With their combined track record of 100M+ units in sales for their artist clients (including over 50M+ in sales alone for Linkin Park), Andy Gould and Rob McDermott’s advice is worth reading.
A few highlights from our program:
What Has Changed In The Last 2 or 3 Years In Artist Development?
The biggest trend is data. Developing acts don’t have much time to get a foothold before they are judged on numbers: streams, downloads, and accrued social media. As soon as a song starts to get spins on radio (terrestrial, Internet, cable or elsewhere), it’s immediately tracked to see how people are responding to it. But if you go merely by data and want a Top 40 record, data will tell you it has to be pop-urban, sung by a cute girl in a short dress to a big dance beat. Obviously someone forgot to tell Adele that, says Gould, she came out with an album of ballads that sold 10 times more than anyone else so it’s dangerous to rely too heavily on data. A good artist manager has to reckon with this and stay the course.
What Has NOT Changed? Human Nature
Technology and how we market has changed, but the way in which someone likes or doesn’t like a song hasn’t says McDermott. It may take time for a song to sink in. Sometimes you have to put ear muffs on. Don’t listen to the haters, he says, and if someone is trying to push you aside, find another lane. That’s what artist development is about.
Gould and McDermott come from the band business (Rob Zombie, Linkin Park, Pantera). “There is a huge market now for pop, urban and country which I find very similar to rock and roll, which is also very fan-driven,” says Gould, “whereas Top 40 is a bit more record-driven, this doesn’t always create [long-term] artists but they can enjoy big hit records. What we’ve done is always with bands.”
Defining The Artist
Gould challenges his artists and sharpens their focus as to where their sound would fit in today’s market. He asks, if you [the artist] were a radio programmer and your record came across the desk, what would you play right before and right after your record in today’s music? No fair citing oldies, current music only please. Similar question from McDermott: who would you open for on tour in today’s market?
“If the answer to this question is ‘we don’t sound like anyone,’ that’s OK,” says Gould, “and that’s a good answer. If it’s true, it will be harder and take longer to break the artist, but radio is what it is, TV is what it is, love it or hate it. Even online is what it is, you have fit in somewhere.”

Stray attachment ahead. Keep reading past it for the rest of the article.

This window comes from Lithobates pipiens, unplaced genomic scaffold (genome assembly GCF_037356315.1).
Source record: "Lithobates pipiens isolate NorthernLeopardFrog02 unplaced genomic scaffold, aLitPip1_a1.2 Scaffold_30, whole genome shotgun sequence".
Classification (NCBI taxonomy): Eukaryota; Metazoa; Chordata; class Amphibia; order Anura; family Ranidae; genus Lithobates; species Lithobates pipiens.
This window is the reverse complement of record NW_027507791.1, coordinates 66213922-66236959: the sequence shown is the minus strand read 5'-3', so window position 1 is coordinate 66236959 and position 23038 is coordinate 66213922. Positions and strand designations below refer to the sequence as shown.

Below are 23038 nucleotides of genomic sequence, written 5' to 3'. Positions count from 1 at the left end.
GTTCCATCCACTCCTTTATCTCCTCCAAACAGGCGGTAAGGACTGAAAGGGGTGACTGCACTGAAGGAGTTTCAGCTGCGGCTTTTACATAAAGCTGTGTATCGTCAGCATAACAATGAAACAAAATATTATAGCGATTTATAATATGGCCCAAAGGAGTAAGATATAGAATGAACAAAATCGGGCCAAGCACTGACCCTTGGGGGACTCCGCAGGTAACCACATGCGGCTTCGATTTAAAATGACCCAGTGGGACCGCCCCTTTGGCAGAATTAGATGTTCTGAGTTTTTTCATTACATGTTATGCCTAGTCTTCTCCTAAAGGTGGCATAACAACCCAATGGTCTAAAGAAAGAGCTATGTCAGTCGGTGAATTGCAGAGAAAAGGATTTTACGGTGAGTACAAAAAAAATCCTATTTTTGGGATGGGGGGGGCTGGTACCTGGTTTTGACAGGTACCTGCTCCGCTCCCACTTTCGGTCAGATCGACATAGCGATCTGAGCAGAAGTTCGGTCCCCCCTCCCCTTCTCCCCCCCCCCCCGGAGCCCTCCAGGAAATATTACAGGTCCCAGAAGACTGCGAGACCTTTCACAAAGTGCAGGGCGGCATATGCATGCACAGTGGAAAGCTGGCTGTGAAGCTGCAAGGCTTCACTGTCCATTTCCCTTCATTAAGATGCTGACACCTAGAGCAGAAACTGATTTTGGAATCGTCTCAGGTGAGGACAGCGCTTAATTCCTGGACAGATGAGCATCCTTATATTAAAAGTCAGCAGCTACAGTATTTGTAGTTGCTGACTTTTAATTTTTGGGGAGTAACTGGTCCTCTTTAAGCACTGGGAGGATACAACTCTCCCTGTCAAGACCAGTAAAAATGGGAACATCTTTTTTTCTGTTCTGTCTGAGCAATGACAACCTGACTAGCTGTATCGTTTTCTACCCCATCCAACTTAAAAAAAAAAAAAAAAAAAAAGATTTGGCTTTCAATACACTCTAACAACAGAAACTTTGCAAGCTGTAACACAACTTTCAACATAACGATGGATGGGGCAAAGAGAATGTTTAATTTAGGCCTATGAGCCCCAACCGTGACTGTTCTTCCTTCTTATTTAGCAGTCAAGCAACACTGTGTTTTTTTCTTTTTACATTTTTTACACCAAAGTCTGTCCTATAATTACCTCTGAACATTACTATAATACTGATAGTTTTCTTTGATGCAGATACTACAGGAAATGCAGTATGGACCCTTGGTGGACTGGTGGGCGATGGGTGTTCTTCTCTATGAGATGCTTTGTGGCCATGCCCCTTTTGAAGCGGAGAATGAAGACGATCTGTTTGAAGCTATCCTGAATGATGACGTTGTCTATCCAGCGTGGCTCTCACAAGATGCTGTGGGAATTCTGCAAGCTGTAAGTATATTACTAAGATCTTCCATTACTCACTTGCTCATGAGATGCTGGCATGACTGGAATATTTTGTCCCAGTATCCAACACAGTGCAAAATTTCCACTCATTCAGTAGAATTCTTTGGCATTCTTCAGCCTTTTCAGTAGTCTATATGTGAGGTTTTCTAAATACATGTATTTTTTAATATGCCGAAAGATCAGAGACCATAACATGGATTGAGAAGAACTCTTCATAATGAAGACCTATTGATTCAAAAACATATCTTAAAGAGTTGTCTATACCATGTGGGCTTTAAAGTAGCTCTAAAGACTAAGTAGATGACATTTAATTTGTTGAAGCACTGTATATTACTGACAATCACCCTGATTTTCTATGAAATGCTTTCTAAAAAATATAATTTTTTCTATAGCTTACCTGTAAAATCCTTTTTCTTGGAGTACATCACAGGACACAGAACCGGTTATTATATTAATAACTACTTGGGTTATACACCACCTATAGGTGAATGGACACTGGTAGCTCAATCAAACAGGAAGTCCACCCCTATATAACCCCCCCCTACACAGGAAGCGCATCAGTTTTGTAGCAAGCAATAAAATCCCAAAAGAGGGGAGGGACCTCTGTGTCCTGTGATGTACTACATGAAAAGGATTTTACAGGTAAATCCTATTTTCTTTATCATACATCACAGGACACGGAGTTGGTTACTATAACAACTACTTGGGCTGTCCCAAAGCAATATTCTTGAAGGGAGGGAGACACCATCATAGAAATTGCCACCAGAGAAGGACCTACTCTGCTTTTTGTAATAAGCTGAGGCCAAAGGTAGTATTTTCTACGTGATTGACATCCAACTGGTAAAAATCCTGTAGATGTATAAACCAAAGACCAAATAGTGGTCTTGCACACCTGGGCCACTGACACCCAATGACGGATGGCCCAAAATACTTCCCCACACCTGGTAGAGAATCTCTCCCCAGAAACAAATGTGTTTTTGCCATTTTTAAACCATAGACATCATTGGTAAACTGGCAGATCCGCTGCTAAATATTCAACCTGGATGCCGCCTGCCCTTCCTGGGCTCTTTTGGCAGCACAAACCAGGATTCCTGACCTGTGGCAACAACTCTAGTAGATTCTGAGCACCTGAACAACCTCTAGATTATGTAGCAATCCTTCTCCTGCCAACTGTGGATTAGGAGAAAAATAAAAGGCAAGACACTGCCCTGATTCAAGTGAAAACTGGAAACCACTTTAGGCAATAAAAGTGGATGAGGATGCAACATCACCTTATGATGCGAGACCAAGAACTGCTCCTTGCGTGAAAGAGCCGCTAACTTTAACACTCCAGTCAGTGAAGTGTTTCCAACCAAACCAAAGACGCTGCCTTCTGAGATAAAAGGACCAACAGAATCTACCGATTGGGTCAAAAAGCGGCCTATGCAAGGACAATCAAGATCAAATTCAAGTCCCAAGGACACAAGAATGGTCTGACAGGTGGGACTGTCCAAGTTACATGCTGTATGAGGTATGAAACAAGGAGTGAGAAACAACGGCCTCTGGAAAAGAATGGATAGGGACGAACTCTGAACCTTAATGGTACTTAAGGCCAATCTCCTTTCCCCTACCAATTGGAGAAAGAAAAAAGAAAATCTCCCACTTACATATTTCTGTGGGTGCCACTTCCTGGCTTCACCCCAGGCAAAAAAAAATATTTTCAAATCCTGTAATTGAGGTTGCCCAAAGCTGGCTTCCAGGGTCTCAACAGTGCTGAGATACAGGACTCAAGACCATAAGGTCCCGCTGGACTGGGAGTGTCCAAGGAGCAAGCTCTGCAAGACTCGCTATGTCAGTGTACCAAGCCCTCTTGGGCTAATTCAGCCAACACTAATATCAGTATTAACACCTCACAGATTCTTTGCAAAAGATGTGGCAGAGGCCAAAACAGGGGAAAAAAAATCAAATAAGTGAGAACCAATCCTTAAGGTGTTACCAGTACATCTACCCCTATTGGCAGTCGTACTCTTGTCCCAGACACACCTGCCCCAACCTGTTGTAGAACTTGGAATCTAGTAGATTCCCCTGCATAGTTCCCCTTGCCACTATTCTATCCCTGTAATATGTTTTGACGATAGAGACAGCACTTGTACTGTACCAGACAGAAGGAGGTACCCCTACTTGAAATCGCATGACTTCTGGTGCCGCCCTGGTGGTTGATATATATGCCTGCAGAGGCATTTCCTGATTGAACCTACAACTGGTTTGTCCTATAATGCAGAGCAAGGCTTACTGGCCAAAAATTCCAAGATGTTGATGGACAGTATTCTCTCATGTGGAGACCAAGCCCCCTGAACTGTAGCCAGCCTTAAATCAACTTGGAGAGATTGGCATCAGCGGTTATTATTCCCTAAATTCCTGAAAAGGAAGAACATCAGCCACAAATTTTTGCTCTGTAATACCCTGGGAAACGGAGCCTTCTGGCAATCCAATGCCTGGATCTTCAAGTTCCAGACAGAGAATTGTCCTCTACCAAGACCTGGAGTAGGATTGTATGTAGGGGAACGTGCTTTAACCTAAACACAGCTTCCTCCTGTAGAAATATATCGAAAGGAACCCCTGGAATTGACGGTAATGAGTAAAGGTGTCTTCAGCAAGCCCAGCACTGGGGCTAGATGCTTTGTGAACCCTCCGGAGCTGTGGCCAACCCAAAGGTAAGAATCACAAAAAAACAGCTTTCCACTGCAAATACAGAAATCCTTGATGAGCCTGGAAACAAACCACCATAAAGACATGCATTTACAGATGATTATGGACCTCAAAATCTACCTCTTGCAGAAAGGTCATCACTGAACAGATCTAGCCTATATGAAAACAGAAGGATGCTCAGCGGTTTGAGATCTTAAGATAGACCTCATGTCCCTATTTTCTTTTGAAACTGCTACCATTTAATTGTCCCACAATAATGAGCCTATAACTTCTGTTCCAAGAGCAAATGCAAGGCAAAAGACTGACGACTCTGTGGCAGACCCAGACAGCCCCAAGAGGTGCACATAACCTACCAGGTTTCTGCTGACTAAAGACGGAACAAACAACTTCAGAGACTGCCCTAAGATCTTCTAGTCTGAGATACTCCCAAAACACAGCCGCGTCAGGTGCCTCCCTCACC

As important as creating an image – if not more so – is building a community. Says McDermott to his artists, what does the world look like that you want to create for yourself? And how do you get to know people? “I tell everyone, INTRODUCE YOURSELF! You may not get an answer eight out of ten times, but those two times you do get an answer can make all the difference.”
Also, what is your personal taste, who do you talk to? Answers to these questions shape community, image and more for an artist.
On focus and “owning” one social media channel, you should have a presence on ALL major social media platforms. Instagram is great for rock and more visual, Facebook is an Instagram aggregator and skews toward an older demographic, Tik Tok skews younger. Make sure you don’t miss anyone. Under 30 is much different than over 30, and if you don’t interact every day with your fans, someone else will.
“I encourage my artists to be on social media all the time,” says Gould. “People I love who have their act together social media-wise are the Kardashians and Cardi B. They engage all the time with their fans. Those two are great examples of how to use social media in the best way.”
BFB (Before Facebook) Linkin Park band members were each tasked with getting five new fans per week. You need to know the first 500 people in each city where you perform by name, or at least 50, those are the starter crowd. And you need to know at least ten people in that city who can help you such as bloggers, radio personnel, press people, etc.
How To Build And Sustain A Long Term Successful Artist Career
Do good work repeatedly and then you’ll be fine. – Andy Gould